Thursday, March 12, 2009

SF Signal: Do Used Booksellers Hurt the Publishing Industry?

SFSignal's Mind Meld feature this week asked the question, Does the used book market help or hurt the publishing industry? Mind Meld asks the same question to a number of people and publish the answers. They get some good thinkers who take the time and trouble to give good answers, too. This was an especially good one. Here are a few snippets. I encourage you to follow the link for more.

Jonathan Strahan: "The greatest problem for writers -- who earn no royalties on books borrowed, loaned, traded, or bought second hand - isn't piracy, it's obscurity. The greatest problem for publishers isn't finding books to publisher or venues to sell them in. It's making readers. The used book for many both an entry into reading and into reading widely. It helps make new readers."

Diana Gill: "Obviously we'd prefer that people buy new books, but used books is one of the best way to try out new authors that you haven't read before, and often people then become big fans and buy new books..."

L.E. Modesitt, Jr.: "In the case of mass market paperbacks, the issue is far from clear.... Even frugal readers hesitated to try to drive to an inconvenient or distant location to save a few dollars unless they were intent on buying large numbers of books and knew that the titles were there. Today, with used books available in multiple locations on the internet, there's more convenience involved, particularly for mass market paperbacks.... [B]ut from where I sit, it's hard to tell how much of that is due to the greater availability of used paperbacks and how much to the 'standardization' and centralization of wholesale distribution, since the two feed off each other, at least partly."

Tim Pratt: "As a former poor kid and later a poor college student and still, frankly, not all that especially rich a guy, I'm a great fan of used books... What I care about is reaching readers, however I can.... [S]omeone might well take a chance on a two-dollar used book that they'd never pay full price for, and that might turn them into a lifelong fan of that author, someone who can't wait to read the next books and buys it in hardcover....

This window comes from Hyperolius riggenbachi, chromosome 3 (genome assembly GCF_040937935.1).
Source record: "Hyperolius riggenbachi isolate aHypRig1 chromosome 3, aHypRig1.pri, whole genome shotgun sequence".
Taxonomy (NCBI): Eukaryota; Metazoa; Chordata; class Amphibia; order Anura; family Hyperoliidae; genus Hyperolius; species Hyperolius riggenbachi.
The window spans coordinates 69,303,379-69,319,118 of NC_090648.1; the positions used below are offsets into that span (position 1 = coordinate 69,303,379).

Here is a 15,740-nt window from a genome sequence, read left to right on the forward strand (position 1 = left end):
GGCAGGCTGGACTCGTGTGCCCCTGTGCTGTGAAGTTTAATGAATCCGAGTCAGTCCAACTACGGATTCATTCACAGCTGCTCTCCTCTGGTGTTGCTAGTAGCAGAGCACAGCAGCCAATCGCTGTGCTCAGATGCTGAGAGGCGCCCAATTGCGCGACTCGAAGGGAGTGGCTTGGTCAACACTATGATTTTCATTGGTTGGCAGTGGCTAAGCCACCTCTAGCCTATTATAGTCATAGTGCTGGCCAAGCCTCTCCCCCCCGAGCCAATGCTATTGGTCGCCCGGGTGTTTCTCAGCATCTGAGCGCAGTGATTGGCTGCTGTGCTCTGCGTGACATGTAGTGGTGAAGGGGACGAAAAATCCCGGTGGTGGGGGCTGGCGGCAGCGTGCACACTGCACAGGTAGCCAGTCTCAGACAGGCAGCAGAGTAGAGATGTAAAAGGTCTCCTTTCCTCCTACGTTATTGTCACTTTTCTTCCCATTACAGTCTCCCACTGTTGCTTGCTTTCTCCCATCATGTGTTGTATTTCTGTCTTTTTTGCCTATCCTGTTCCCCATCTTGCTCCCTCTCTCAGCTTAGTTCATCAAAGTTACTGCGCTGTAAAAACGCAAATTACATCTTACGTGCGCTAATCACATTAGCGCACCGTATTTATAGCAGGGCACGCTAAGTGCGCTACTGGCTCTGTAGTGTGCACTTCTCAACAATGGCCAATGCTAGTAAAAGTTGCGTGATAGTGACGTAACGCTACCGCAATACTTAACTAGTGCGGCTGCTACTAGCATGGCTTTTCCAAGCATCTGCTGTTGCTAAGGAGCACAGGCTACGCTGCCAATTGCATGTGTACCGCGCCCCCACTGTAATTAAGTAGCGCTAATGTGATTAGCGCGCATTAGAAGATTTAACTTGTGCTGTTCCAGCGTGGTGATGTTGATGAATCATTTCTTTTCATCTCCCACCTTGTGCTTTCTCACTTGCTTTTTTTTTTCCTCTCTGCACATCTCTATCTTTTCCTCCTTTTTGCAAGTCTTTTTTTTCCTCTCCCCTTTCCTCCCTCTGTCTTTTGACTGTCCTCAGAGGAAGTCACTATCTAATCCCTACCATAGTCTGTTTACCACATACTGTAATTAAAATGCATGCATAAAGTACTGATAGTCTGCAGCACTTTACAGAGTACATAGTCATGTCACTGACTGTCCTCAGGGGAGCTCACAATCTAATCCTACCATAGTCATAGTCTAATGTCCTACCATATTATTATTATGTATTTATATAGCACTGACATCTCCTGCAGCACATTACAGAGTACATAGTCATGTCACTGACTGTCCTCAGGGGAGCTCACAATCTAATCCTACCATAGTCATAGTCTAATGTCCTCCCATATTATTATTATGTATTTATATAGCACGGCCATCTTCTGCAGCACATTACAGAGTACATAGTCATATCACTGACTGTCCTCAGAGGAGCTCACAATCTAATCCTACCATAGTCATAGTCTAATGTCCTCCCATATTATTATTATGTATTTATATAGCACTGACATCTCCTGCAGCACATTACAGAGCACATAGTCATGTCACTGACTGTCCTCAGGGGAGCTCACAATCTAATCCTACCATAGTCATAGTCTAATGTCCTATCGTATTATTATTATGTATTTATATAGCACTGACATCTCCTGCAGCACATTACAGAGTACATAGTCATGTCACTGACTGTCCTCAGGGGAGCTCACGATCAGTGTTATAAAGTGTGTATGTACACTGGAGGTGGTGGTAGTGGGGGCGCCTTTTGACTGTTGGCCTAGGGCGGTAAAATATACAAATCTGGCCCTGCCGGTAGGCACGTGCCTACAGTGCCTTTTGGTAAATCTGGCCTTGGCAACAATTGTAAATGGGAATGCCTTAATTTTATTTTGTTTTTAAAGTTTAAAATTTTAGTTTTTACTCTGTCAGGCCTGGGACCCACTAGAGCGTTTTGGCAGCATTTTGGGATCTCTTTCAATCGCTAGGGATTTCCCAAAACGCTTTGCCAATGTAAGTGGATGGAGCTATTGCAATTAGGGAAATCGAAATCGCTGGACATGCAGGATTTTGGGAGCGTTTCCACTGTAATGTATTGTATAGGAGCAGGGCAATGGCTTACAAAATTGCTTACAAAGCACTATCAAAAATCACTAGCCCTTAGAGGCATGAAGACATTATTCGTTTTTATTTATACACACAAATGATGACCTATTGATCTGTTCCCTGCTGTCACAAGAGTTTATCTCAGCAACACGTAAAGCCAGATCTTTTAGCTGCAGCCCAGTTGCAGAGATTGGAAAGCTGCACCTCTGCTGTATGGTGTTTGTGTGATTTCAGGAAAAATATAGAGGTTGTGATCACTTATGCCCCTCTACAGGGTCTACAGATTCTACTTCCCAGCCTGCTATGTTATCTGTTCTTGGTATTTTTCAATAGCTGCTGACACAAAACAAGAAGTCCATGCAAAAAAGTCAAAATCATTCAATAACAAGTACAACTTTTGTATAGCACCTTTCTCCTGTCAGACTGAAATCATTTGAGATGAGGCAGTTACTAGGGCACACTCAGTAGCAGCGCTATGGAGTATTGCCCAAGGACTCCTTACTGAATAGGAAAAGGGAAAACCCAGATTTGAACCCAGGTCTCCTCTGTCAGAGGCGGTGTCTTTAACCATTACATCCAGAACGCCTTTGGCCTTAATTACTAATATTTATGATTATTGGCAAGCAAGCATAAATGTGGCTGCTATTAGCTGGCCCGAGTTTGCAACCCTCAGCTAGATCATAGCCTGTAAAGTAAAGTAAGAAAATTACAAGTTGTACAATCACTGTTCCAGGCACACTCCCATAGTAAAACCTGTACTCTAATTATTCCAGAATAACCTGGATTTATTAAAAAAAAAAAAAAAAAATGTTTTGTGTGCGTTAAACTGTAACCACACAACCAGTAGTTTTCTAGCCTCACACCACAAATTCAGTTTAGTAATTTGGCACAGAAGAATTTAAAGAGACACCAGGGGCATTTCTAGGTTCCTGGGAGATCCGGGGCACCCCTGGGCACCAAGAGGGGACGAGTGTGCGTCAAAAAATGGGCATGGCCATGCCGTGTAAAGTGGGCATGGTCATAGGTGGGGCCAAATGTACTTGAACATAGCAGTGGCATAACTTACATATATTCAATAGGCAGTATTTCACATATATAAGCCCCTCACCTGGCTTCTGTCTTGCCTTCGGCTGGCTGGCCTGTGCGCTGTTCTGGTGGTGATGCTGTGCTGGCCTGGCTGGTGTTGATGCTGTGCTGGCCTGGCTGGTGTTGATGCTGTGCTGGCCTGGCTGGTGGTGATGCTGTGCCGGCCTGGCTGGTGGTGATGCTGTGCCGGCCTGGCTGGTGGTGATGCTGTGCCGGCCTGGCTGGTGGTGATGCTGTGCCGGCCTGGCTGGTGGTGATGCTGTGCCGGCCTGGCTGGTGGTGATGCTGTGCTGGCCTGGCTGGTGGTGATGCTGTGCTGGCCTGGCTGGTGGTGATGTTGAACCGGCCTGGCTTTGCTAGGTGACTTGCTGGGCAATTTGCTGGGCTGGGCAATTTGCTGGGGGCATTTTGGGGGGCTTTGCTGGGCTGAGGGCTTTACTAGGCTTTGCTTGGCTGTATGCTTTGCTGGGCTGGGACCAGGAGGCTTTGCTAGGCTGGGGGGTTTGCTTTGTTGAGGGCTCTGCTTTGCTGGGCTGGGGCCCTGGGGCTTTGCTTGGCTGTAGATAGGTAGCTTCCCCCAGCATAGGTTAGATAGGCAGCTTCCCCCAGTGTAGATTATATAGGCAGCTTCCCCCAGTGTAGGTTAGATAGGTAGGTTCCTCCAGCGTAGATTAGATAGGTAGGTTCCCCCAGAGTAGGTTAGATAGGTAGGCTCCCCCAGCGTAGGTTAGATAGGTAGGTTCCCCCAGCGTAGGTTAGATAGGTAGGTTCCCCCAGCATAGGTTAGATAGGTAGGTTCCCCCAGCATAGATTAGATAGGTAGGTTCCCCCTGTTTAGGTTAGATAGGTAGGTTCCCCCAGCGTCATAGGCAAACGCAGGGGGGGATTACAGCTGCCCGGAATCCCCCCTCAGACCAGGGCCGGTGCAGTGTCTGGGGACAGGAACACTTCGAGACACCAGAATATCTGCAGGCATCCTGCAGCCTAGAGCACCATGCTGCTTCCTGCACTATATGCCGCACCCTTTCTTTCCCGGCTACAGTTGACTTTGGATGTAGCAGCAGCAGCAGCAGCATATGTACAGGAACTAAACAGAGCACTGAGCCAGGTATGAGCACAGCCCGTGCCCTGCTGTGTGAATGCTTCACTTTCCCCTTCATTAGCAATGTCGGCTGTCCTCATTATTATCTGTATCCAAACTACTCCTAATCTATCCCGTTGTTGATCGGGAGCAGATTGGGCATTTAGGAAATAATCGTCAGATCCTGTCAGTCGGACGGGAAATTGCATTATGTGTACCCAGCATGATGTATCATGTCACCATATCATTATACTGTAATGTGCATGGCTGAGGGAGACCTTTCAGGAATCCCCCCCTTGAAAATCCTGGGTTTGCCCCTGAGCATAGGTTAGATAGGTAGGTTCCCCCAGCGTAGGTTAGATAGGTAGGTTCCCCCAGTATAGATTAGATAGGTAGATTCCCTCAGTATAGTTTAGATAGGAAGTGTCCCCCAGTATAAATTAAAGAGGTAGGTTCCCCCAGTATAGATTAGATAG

"[T]he doctrine of first sale is a well-established legal precedent. If somebody buys a book, the book -- the physical object -- is their property. They can sell it to someone else, give it away, use it to start a camp fire or level a table or squash bugs."

Mark Chadbourn: "As an author, one of the biggest obstacles facing me at this time is ensuring my name and work appears on the radar of people awash in thousands of books published every year, DVDs, games, TV shows and the constant, distracting chatter of 24-hour 21st century life. With publishers spending less and less on marketing, any avenue that allows you to connect with a potential reader becomes valuable."

Alex Irvine: "If you believe that every used book sold means that a new book is not getting sold, then it follows that the used book market is bad for publishing. I don't think anyone takes that idea seriously outside of publishing offices, though."

Alan Campbell
: "I don't know about that, but I bought six books this week from Oxfam for less than a fiver, which was pretty sweet. Also, two of my own books are in the Sue Ryder charity shop in Morningside, Edinburgh. Would someone please buy them because it's getting more embarrassing each time I go in there and see them still on the shelf."

1 comment:

Mrs. Mac said...

Funny you should post on this subject. Just a few moments ago I was checking out Amazon for a used Paul Harvey Book that S. Patrick had wanted ($42 was the the price for used out of publish) ... I'm a big fan of the public library and used books ... only time I buy new is for a good cookbook. (Grandma is sending the out of publish book to Soldier Boy when she's finished with it).